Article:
When Shareholders Have to Pay for Past Mistakes

(Bloomberg Opinion) -- Investors had been bracing for bad news from Interserve Plc. Monday's announcement that the U.K. government contractor is considering a debt-for-equity swap was worse than they had feared. The scale of deleveraging required is so great that even assuming the company is repaired, existing shareholders are unlikely to enjoy much of the upside.

Interserve overextended its business and balance sheet venturing into areas beyond its core expertise of construction. Banks and hedge funds had already put a colossal refinancing package in place, but an action plan to cut debt was sure to follow. That moment has come.

When Shareholders Have to Pay for Past Mistakes

On Monday, Interserve confirmed it was looking to bring net debt to down to 1.5 times Ebitda from an estimated five times Ebitda at the end of this year. That means cutting it from roughly 650 million pounds ($821 million) to around 200 million pounds – a tall order.

The shares halved in value in a morning, paring the company's market value to just 18 million pounds. It had been as much as 1.1 billion pounds four years ago.

The new leverage target looks at once both aspirational and only just conservative enough. Following the collapse of construction group Carillion Plc at the beginning of the year, businesses reliant on government contracts have been racing to cut their borrowings.

Capita Plc used a rights offering earlier this year to reduce indebtedness to 1.5 times Ebitda. Builder Kier Group Plc is on the road marketing a share sale to bring average leverage to under 1 times Ebitda.

With Interserve's market capitalization so reduced, it's hard to see shareholders writing a check to solve the problem. An outside investor is theoretically possible, as are asset sales. The reality is that fresh equity and orderly disposals are probably going to have to be the second act in any deleveraging, contingent as they are on a partial repair of the balance sheet. Hence Interserve's lenders and bondholders will have to take some pain by swallowing extended maturities on their debts and converting some into equity.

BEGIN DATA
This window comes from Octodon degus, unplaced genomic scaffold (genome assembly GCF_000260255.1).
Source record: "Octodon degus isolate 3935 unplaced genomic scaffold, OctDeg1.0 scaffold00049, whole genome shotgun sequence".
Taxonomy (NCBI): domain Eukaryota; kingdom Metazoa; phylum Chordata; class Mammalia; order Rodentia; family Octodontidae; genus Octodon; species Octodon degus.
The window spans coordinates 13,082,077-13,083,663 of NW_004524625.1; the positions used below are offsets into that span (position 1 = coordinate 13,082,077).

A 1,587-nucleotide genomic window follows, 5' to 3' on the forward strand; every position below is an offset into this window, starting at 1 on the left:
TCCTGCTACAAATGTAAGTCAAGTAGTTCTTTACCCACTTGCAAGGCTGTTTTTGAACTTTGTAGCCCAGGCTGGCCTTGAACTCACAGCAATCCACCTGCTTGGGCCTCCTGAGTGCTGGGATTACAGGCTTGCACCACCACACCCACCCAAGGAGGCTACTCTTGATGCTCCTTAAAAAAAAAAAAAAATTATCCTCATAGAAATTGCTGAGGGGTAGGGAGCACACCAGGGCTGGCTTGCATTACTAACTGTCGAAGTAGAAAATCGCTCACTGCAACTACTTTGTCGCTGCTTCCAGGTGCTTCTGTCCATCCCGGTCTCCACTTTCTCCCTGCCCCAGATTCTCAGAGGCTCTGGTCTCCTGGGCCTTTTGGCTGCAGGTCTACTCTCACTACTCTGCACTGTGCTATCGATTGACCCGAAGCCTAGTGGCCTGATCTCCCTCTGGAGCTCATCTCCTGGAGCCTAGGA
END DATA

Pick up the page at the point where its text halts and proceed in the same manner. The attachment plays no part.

Quite how the burden will be shared is hard to pin down. Interserve's enterprise value is about the same as its borrowings, implying the equity is mainly option value. A debt-for-equity swap covering the full 400 million pounds or more needed would leave existing shareholders with a mere fraction of the company – and a similarly thin slice of any upside.

And that upside requires a big leap of faith. Based on the multiples of its better-performing peers, a well-capitalized Interserve could have an enterprise value of as much 1 billion pounds – about 350 million pounds more than today.

The government would surely prefer that Interserve achieves its reorganization while remaining a publicly traded company. Unlike Carillion, the management team is at least relatively new – albeit already in the spotlight over excessive pay.

Assuming Interserve emerges from this, it will be the new money and the lenders, not existing shareholders, who enjoy the lion's share of any recovery.

This column does not necessarily reflect the opinion of the editorial board or Bloomberg LP and its owners.

Chris Hughes is a Bloomberg Opinion columnist covering deals. He previously worked for Reuters Breakingviews, as well as the Financial Times and the Independent newspaper.

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